One of the great joys of travel is to explore by road. Having travelled extensively throughout Bolivia, My thoughts on which tyres in Bolivia work best for travel, i’m not commenting on brand, but more on how to prepare your vehicle for travel.
You will no doubt be aware of the benefits of lowering tyre pressures for off road use. There are many articles and YouTube videos offering advice on the best pressures for off roading, rock crawling, mud or river crossings. All good advice but not specific to Bolivia, hence my blog.
When preparing your vehicle and tyres in Bolivia, I would recommend several things:
- You will need a compressor. No doubt about it. Bolivia is 5 times the size of the UK and has a variety of road surfaces. Some good and some terrible. Nearly all main cities can be accessed by paved roads. So, if traveling just between cities, just use standard tyres – whatever you have got. Go with a pressure of about 30 PSI. These paved roads will have sections that are bad and have pot holes and when you hit them, especially at night, you are better off with slightly lower pressures than normal. There are also many unfinished parts of roads where for a section of a few hundred yards you might be driving on gravel. Lower is better here but not so low that you wear the tyre unnecessarily when back on tarmac.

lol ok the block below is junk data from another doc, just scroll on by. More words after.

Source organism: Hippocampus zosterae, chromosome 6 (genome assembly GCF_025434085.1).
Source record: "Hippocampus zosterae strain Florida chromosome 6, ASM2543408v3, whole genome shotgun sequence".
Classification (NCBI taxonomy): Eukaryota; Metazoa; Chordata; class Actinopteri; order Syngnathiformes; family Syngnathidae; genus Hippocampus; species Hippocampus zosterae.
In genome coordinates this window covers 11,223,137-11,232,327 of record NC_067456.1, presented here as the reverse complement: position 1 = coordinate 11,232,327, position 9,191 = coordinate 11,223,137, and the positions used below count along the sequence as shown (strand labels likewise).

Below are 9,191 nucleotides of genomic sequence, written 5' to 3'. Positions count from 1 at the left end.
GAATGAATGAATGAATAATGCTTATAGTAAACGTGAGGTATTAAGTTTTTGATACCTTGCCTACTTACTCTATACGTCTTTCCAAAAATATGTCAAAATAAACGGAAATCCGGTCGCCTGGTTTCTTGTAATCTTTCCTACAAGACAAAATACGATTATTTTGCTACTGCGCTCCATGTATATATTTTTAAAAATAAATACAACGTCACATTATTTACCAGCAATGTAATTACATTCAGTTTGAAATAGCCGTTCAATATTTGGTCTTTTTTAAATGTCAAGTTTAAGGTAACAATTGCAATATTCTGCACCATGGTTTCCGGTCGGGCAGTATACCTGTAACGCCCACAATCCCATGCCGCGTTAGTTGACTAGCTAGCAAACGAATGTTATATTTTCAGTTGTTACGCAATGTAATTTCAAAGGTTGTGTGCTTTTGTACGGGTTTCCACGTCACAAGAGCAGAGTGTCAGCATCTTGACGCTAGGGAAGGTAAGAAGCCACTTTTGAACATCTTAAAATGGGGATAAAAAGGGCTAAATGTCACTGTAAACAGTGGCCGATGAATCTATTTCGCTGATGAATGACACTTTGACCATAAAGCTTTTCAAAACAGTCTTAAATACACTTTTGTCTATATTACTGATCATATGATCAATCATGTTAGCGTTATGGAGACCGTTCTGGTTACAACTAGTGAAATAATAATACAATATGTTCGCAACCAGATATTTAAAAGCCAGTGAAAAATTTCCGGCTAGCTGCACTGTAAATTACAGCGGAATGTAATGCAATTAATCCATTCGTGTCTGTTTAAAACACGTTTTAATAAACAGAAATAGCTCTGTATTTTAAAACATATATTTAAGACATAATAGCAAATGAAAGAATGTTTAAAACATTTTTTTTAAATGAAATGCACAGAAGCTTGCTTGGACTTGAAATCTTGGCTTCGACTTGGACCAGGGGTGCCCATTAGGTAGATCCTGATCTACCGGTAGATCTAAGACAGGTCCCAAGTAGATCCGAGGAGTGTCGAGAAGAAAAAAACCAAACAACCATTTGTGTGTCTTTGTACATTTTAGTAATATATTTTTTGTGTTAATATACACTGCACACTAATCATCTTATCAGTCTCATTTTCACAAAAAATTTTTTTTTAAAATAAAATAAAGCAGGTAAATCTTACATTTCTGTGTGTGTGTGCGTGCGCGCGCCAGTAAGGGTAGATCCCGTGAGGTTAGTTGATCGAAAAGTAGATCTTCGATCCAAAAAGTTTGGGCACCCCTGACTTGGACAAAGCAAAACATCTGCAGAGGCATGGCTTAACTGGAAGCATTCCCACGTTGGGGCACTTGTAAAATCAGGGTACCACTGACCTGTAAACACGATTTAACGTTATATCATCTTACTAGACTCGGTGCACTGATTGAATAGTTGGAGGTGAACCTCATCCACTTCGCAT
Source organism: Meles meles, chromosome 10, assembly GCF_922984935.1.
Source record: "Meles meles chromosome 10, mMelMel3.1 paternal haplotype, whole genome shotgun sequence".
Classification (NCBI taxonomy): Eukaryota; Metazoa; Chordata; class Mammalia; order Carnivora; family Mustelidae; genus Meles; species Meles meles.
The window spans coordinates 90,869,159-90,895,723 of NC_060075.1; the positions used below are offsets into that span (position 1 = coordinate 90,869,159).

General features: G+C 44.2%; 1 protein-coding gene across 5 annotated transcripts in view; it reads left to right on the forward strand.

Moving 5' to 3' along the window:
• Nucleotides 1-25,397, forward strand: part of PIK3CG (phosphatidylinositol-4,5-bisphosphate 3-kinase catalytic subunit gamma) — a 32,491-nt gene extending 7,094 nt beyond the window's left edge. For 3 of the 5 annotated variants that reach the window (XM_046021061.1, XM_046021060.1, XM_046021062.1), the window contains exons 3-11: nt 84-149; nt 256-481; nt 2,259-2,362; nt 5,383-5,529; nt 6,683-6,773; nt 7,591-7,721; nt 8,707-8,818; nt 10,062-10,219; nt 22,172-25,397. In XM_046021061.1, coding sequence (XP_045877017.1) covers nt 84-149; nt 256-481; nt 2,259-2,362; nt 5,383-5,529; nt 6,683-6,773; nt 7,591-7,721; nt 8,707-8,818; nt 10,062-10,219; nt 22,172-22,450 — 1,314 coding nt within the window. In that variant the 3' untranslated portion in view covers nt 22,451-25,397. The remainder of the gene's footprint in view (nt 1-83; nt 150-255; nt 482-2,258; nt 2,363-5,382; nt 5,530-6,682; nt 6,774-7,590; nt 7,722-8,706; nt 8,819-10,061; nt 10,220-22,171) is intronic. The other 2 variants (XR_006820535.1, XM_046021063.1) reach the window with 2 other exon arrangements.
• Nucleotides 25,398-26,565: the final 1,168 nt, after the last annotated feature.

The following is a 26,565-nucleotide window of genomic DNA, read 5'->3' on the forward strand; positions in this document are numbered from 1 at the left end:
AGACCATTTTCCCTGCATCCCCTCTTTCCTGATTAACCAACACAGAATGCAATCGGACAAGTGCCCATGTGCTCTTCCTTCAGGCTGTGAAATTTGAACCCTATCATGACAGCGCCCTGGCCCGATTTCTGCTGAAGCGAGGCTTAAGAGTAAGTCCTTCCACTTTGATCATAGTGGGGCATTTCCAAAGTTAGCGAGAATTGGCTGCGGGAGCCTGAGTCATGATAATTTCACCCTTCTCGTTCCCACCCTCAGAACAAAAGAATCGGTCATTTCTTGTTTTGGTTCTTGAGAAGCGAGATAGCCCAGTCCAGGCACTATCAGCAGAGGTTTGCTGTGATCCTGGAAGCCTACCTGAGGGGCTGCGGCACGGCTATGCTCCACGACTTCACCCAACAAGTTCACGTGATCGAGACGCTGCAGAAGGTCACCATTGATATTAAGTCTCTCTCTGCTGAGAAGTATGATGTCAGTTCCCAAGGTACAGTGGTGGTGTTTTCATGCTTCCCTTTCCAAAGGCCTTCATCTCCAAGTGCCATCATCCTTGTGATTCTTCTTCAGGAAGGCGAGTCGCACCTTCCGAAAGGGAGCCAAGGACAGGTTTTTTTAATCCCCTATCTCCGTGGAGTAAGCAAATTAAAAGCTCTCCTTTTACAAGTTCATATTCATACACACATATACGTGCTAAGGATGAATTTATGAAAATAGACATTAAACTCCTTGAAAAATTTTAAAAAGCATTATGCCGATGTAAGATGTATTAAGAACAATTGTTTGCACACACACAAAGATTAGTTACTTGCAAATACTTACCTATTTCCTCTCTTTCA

- Moving between smaller towns you will have a mix of gravel, paved or sandy or mud roads. 24 PSI in the dry and 18 to 20 in the wet with an all-terrain tyre is fine in the main. You rarely need mud tyres for Bolivia except in the Beni in the wet.
- Large rims with low profile tyres are often fitted to 4×4 vehicles and they are not very good off road or in mud as you can’t air down easily without losing the tyre from the rim. Go for 16- or 17-inch wheels with high profile tyres that can be aired down if you don’t want to get stuck.
- Also, if you have 19-inch rims and you hit a pot hole and crack one, its really hard to replace these here as very few stores will stock them. Whereas 16 – inch wheels are the norm and can be bought easily. Also consider that steel rims if damaged can be beaten back into shape with a hammer, whereas alloys once broken – that’s it.